Now, I had been taught in school that scurvy had been conquered in 1747, when the Scottish physician James Lind proved in one of the first controlled medical experiments that citrus fruits were an effective cure for the disease. From that point on, we were told, the Royal Navy had required a daily dose of lime juice to be mixed in with sailors’ grog, and scurvy ceased to be a problem on long ocean voyages.

But here was a Royal Navy surgeon in 1911 apparently ignorant of what caused the disease, or how to cure it. Somehow a highly-trained group of scientists at the start of the 20th century knew less about scurvy than the average sea captain in Napoleonic times. Scott left a base abundantly stocked with fresh meat, fruits, apples, and lime juice, and headed out on the ice for five months with no protection against scurvy, all the while confident he was not at risk. What happened?

This article is a vivid illustration of just how nonlinear and downright messy science actually is, and how little the superficial presentation of science as neat "progress" reflects the reality of the field.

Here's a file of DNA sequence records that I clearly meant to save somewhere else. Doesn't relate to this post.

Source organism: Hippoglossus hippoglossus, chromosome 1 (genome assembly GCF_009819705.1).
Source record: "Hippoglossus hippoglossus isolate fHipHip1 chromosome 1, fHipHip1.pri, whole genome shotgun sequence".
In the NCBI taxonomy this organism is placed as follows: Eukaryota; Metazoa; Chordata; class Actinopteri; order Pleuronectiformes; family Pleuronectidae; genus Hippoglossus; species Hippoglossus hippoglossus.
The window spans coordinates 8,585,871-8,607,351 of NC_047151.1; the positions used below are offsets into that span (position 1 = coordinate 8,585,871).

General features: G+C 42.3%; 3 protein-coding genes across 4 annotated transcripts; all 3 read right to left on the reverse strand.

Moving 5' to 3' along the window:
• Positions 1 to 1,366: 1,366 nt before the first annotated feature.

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Thank you for finding those; I searched for the title of the article but was unable to find previous posts about it.

You should've also searched for the URL since people often post things as bare URLs. In any case, it would not have helped: neither Google nor LW/Reddit match search queries on embedded URLs. (Google used to support something like that, a link: operator, but the current results are so incomplete and bad I never bother any more.)

In this case, I knew we had already discussed the essay since I had found it interesting and I just went through "scurvy" until I found the conversations.